We believe that every child should receive a strong education that prepares him or her for success in college, careers, and life.
It shouldn’t matter what a child looks like, how much his or her parent makes, or what zip code they live in; all students should be given the same opportunity and resources to achieve. However, because our country has long used local property taxes to fund schools, school funding is not spent at equal levels.
“In today’s world, we have to equip all our kids with an education that prepares them for success, regardless of what they look like, or how much their parents make, or the zip code they live in.” – President Obama
According to our latest data, students from low-income families in 23 states are being shortchanged when it comes to state and local education funding. In these states, districts serving the highest percentage of students from low-income families are spending fewer state and local dollars per pupil than districts that have fewer students in poverty.
Twenty states also have school districts that spend fewer state and local dollars on districts with a high percentage of minority students, than they do on districts with fewer minority students.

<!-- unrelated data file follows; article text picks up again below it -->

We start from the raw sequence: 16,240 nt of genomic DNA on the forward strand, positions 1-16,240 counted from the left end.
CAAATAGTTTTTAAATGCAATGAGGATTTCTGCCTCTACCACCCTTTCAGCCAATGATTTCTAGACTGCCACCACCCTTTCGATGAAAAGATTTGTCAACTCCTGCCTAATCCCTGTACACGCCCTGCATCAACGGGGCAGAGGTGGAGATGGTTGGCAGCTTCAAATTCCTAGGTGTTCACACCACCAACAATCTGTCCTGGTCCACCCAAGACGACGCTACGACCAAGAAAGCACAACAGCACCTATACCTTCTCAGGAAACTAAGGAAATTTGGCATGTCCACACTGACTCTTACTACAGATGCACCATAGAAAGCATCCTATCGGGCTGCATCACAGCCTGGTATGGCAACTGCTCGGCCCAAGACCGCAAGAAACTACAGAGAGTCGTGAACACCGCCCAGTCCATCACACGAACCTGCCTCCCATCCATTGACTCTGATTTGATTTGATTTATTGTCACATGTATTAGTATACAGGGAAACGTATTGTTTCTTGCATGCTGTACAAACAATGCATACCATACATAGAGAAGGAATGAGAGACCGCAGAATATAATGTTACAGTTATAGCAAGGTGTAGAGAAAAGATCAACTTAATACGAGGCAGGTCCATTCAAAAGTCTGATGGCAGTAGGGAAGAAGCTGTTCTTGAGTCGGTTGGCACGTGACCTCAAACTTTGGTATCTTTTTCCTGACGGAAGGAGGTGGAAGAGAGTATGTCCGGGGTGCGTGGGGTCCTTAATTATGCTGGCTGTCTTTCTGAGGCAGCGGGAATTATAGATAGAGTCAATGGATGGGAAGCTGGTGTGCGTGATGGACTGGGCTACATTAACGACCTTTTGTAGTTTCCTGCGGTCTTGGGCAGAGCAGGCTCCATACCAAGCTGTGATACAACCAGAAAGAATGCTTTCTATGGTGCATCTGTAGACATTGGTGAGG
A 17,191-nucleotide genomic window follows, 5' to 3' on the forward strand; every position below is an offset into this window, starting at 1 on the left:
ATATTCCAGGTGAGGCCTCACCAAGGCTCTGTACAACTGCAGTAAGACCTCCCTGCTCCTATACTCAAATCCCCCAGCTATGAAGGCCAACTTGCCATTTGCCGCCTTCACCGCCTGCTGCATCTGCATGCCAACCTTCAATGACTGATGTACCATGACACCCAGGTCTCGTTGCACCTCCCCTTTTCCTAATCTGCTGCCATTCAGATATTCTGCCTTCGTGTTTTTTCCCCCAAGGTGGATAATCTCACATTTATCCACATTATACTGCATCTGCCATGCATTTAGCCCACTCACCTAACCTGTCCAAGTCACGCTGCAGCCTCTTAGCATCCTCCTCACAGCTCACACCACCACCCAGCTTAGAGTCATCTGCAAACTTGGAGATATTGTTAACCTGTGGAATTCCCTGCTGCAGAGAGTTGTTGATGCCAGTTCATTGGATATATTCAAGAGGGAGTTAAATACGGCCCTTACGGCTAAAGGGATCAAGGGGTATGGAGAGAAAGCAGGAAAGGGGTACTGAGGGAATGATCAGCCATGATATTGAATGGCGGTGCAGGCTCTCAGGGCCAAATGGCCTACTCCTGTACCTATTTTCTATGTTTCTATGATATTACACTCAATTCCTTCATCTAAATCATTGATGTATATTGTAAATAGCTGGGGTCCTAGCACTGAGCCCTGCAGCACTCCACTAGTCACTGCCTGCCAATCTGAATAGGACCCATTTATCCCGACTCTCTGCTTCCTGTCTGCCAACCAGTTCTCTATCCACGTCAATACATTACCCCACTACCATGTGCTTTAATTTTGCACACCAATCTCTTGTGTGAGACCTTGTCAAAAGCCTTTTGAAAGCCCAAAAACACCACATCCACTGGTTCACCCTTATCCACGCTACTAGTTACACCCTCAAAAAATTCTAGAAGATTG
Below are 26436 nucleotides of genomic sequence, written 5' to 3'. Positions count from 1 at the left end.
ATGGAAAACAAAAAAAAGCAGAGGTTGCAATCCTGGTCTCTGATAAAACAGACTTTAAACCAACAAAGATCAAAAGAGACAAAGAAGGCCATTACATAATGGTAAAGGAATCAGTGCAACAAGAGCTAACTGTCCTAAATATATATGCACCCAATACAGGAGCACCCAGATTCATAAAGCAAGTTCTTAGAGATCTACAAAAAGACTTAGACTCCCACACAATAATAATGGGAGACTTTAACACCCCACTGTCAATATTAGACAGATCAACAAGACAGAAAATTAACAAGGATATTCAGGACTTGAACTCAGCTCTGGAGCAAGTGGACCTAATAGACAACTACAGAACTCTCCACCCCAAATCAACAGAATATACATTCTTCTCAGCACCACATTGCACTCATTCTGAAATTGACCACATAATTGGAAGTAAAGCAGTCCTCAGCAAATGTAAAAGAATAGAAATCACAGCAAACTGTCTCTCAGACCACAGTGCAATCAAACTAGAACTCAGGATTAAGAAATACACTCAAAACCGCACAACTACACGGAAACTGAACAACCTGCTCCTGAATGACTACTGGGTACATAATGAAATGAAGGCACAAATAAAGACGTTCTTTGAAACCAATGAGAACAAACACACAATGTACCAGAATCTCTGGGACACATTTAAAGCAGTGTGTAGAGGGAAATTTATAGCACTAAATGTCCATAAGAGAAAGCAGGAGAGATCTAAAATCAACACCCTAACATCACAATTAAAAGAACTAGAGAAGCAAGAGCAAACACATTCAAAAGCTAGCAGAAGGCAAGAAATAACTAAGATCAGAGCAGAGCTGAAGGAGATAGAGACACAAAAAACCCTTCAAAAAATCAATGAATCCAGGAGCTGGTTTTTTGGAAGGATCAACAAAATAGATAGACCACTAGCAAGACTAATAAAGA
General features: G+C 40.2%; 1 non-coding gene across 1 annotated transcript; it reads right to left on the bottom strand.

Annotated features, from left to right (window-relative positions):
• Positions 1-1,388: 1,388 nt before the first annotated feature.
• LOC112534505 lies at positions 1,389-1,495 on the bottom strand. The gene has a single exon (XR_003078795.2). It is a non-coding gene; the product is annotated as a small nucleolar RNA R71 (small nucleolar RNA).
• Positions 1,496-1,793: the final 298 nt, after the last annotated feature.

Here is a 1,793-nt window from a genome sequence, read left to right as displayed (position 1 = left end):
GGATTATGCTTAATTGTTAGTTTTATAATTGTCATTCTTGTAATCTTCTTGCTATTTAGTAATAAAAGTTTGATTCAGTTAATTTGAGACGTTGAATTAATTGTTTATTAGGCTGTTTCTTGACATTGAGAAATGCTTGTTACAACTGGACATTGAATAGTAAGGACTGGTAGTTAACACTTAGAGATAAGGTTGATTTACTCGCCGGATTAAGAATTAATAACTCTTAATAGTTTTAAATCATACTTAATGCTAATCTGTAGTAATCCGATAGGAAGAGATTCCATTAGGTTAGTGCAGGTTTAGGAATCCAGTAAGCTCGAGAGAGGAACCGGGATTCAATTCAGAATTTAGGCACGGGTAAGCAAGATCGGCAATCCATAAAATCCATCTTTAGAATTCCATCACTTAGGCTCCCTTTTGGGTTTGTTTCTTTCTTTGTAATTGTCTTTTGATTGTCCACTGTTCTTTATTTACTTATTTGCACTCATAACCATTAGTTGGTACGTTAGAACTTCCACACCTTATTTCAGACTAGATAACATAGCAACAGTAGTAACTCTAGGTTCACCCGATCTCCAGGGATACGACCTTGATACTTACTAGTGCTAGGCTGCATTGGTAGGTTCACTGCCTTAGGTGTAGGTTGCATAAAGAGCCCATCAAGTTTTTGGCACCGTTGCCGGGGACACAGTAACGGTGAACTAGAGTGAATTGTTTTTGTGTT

Our recent numbers looks specifically at spending inequalities between school districts, but we also know that in too many places, the spending problems are made worse by inequalities in spending between schools within districts. That’s why we need to close the “comparability loophole” in the Elementary and Secondary Education Act (ESEA) – to be sure that districts start with a level playing field so federal dollars go to their intended purpose of providing additional support for students who need it most.
Educators know that low-income students need extra resources and support to succeed, and the good news is that nothing is preventing states from correcting course and ensuring that all students are prepared to succeed. In fact, states like Indiana, Minnesota, New Jersey, and North Dakota are allocating money in a more equitable manner to help all students prepare for college and careers.
All of us have a role to play when it comes to ensuring that students from low-income families aren’t shortchanged. At the federal level, we’re ready to work with Congress to close the federal loophole that allows districts to allocate funds inequitably.
Recently, Secretary of Education Arne Duncan laid out his vision for a new Elementary and Secondary Education Act, including the idea that opportunity for every child needs to be part of our national conscience.